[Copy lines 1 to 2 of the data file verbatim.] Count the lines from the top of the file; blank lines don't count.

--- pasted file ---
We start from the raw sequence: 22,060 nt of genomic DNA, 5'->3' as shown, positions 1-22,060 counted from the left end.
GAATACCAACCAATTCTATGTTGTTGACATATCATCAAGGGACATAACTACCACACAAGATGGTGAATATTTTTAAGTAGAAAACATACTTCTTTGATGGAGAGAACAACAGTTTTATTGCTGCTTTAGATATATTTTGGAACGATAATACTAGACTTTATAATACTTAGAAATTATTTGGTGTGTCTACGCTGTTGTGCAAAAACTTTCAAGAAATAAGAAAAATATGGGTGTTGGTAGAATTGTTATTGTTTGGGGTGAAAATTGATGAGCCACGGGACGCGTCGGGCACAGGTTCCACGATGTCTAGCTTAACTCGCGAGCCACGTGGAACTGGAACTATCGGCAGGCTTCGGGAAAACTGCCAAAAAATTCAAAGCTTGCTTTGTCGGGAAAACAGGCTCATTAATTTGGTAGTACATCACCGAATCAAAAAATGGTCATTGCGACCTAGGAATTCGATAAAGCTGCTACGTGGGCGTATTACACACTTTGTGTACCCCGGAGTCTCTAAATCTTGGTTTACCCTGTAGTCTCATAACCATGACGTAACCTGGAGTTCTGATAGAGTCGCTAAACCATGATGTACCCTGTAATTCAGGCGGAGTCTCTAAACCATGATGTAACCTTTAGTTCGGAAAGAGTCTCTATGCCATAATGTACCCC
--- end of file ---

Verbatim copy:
We start from the raw sequence: 22,060 nt of genomic DNA, 5'->3' as shown, positions 1-22,060 counted from the left end.
GAATACCAACCAATTCTATGTTGTTGACATATCATCAAGGGACATAACTACCACACAAGATGGTGAATATTTTTAAGTAGAAAACATACTTCTTTGATGGAGAGAACAACAGTTTTATTGCTGCTTTAGATATATTTTGGAACGATAATACTAGACTTTATAATACTTAGAAATTATTTGGTGTGTCTACGCTGTTGTGCAAAAACTTTCAAGAAATAAGAAAAATATGGGTGTTGGTAGAATTGTTATTGTTTGGGGTGAAAATTGATGAGCCACGGGACGCGTCGGGCACAGGTTCCACGATGTCTAGCTTAACTCGCGAGCCACGTGGAACTGGAACTATCGGCAGGCTTCGGGAAAACTGCCAAAAAATTCAAAGCTTGCTTTGTCGGGAAAACAGGCTCATTAATTTGGTAGTACATCACCGAATCAAAAAATGGTCATTGCGACCTAGGAATTCGATAAAGCTGCTACGTGGGCGTATTACACACTTTGTGTACCCCGGAGTCTCTAAATCTTGGTTTACCCTGTAGTCTCATAACCATGACGTAACCTGGAGTTCTGATAGAGTCGCTAAACCATGATGTACCCTGTAATTCAGGCGGAGTCTCTAAACCATGATGTAACCTTTAGTTCGGAAAGAGTCTCTATGCCATAATGTACCCC